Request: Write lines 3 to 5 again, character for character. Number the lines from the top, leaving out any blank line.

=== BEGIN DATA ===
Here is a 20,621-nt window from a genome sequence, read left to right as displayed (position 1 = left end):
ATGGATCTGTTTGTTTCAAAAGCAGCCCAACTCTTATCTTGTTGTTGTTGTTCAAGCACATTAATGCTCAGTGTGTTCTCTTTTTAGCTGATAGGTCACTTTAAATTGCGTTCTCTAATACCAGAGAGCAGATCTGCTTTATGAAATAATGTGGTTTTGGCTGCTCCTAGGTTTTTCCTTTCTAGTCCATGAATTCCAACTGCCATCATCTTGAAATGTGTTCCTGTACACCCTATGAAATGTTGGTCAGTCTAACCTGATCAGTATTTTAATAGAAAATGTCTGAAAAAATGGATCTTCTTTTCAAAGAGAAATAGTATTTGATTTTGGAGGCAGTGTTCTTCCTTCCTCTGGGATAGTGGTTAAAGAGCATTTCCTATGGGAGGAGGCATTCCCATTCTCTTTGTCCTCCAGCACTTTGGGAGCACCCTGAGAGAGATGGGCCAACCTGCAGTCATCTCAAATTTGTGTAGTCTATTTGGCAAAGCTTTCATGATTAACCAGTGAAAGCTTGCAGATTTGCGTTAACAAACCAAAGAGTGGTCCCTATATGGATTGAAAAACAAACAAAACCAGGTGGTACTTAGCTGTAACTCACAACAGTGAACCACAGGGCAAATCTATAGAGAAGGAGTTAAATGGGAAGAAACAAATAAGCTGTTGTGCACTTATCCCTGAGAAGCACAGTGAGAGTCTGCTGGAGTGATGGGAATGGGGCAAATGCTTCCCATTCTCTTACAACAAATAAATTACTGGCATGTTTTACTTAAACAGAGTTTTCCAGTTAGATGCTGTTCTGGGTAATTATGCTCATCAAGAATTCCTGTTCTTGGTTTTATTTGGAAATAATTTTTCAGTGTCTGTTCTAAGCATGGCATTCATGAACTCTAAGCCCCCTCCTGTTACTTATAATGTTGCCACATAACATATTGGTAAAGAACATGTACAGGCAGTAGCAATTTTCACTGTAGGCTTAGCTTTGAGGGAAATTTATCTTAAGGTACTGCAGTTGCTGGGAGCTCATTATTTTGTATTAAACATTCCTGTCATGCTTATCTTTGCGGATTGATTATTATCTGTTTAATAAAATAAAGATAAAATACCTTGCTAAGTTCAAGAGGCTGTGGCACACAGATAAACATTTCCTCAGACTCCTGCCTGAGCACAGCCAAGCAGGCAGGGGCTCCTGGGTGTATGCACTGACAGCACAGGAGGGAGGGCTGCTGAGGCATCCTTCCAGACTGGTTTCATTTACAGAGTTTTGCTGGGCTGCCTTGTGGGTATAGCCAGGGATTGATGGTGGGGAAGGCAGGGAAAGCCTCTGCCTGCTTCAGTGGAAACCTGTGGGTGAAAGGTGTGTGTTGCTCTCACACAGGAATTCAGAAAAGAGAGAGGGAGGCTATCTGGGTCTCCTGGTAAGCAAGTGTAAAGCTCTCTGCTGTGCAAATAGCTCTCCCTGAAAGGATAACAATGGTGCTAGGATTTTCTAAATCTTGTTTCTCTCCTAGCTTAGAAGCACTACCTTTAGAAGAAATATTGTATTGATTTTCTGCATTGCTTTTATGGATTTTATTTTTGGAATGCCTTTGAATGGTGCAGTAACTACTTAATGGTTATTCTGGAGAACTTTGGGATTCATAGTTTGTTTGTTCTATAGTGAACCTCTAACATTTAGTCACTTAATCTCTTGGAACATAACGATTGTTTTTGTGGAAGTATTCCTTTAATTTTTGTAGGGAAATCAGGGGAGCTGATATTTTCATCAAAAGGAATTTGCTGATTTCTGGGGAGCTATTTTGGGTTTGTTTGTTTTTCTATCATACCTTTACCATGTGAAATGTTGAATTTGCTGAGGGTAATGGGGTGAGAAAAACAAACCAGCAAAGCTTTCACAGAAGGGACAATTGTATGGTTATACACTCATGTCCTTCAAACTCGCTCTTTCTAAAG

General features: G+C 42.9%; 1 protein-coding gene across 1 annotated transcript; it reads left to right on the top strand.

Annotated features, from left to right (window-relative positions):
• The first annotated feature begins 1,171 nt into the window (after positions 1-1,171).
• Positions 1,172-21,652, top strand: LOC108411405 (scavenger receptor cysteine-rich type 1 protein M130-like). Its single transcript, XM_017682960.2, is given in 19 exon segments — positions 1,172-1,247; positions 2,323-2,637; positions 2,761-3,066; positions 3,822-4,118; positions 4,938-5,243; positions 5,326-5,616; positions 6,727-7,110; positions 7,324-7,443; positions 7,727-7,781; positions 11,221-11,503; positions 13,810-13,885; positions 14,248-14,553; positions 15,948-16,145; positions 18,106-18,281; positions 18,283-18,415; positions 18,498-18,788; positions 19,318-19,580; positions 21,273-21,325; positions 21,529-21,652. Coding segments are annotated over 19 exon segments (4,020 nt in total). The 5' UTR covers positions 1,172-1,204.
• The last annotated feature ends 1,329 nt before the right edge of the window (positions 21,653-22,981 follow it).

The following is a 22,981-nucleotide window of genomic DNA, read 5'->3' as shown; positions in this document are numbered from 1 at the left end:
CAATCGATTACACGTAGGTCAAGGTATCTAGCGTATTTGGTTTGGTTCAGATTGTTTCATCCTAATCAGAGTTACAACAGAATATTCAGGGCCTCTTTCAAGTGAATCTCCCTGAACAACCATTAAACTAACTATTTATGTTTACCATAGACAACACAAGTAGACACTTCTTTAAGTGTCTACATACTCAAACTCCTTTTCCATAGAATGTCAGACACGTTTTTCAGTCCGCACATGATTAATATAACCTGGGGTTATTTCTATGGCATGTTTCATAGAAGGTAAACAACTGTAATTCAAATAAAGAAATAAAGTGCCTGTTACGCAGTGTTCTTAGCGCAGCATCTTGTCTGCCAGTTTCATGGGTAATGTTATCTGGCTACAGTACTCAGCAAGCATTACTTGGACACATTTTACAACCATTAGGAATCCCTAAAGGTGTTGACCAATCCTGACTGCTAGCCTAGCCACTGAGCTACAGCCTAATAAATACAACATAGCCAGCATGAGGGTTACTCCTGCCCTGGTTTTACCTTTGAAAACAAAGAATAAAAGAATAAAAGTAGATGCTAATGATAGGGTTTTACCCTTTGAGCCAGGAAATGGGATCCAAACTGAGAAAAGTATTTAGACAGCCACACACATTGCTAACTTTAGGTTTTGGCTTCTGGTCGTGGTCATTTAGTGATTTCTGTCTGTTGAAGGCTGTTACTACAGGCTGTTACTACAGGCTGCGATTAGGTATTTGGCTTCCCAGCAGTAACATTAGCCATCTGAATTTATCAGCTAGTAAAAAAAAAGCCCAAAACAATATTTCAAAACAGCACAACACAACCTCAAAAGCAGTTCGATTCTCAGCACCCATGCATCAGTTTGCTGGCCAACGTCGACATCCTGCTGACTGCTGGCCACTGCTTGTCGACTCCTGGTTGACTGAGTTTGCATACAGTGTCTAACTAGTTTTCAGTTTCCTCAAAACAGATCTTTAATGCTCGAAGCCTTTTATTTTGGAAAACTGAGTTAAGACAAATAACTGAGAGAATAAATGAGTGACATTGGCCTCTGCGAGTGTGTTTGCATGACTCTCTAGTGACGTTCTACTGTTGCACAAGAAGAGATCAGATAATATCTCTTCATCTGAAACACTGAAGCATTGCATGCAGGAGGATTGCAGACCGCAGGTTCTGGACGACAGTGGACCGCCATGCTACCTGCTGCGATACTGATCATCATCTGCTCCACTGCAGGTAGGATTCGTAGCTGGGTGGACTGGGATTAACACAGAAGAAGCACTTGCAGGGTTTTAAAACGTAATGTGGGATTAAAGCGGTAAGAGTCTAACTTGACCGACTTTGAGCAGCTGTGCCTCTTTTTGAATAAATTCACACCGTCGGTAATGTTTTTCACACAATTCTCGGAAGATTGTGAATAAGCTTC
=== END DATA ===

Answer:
General features: G+C 42.9%; 1 protein-coding gene across 1 annotated transcript; it reads left to right on the top strand.

Annotated features, from left to right (window-relative positions):
• The first annotated feature begins 1,171 nt into the window (after positions 1-1,171).